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I'm quite new to this whole topic and so I don't know how get a grip on this question:

Let $G$ be a group and $U,V$ two subgroups. Denote by $[U,V]$ the subgroup of $G$ generated by $[u,v]=uvu^{-1}v^{-1}$ with $u \in U, v \in V$. Show: $U\times V \rightarrow G$, $(u,v) \mapsto [u,v]$ is bilinear $\Leftrightarrow$ [U,V] is contained in the centre of the subgroup of $G$, that is generated by $U$ and $V$

I'd be happy for any hint and help :)

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2 Answers 2

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Hint: $[a,bc] = [a,b][a,c]^b$ and $[ab,c] = [b,c]^a [a,c]$. Here, $x^y = yxy^{-1}$ denotes conjugation.

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$$(u,v)\to [u,v]\,\,\text{bilinear}\,\,\Longleftrightarrow (u_1u_2,v)=(u_1,v)(u_2,v)\,\,,\,\,(u,v_1v_2)=(u,v_1)(u,v_2)$$

where we're considering the operation in $\,G\,$ to be multiplicative.

But using the basic property of commutators ($\,[ab,c]=[a,c]^b[b,c]\,$), we get:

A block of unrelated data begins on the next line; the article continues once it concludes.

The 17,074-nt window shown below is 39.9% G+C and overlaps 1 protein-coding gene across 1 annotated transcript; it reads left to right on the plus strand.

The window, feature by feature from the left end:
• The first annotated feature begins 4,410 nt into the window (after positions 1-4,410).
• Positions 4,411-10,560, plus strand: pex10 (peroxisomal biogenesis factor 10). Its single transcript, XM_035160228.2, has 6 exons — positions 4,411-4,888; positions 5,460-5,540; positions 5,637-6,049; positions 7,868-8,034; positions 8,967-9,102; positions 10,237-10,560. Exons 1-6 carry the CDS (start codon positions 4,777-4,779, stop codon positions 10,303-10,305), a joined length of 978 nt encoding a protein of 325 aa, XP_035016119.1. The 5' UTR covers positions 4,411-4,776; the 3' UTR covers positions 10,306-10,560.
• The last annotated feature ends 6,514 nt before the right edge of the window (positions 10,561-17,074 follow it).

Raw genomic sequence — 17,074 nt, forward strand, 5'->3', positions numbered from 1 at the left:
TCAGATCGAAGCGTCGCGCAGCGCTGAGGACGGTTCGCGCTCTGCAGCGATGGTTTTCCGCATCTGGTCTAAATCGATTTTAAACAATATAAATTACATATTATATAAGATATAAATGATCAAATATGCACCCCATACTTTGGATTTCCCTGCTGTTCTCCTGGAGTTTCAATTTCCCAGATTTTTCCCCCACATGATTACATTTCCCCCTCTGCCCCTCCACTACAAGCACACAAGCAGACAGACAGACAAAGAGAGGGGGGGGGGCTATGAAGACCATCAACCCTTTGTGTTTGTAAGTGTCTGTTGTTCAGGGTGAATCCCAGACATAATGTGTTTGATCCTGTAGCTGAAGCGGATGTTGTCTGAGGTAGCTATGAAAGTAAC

Try now to take it from here...

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OK, so first I try to show $(u_{1}u_{2},v)=(u_{1},v)(u_{2},v) \Leftrightarrow [U,V]$ contained in centre of the subgroup...(see above) (So the "\Rightarrow" part) (i): $(u_{1}u_{2},v)\mapsto [u_{1}u_{2},v]=[u_{2},v]^{u_{1}}[u_{1},v]=u_{1}u_{2}v u_{2}^{-1}u_{1}^{-1}v^{-1}$. (ii): $(u_{1},v)(u_{2},v)\mapsto [u_{1},v][u_{2},v] = u_{1}v u_{1}^{-1}v^{-1}u_{2}v u_{2}^{-1}v^{-1}$. Now $u_{1}u_{2}v u_{2}^{-1}u_{1}^{-1}v^{-1}$ shell be the same as $u_{1}v u_{1}^{-1}v^{-1}u_{2}v u_{2}^{-1}v^{-1}$. $u_{1}u_{2}v u_{2}^{-1}u_{1}^{-1}v^{-1}=u_{1}v u_{1}^{-1}v^{-1}u_{2}v u_{2}^{-1}v^{-1}$ (no char left) –  Luca Oct 7 '12 at 13:22
I don't think you have to open up the commutator parentheses, as this may make thing messier. Think of this as $$x=x^a\Longrightarrow ax=xa\Longrightarrow x\in C_G(a)\,\,...$$ –  DonAntonio Oct 7 '12 at 13:26
then i multiply both sides from left by $u_{1}$ and from the right with $v$.\\ $u_{2}vu_{2}^{-1}u_{1}^{-1} = vu_{1}^{-1}v^{-1}u_{2}vu_{2}^{-1}$\\ $\Leftrightarrow u_{1} (u_{2}vu_{2}^{-1}v)u_{1}^{-1}(u_{2}v^{-1}u_{2}^{-1}v){-1} = e$\\ So we see that the expression in the brace is an element of [U,V] and lies in the centre of U (?) And this analogous for $v_{1},v_{2}$ shows it lies in the centre of V(?) Here I know I'm missing something... –  Luca Oct 7 '12 at 13:35
ah, sorry saw your comment too late! –  Luca Oct 7 '12 at 13:36

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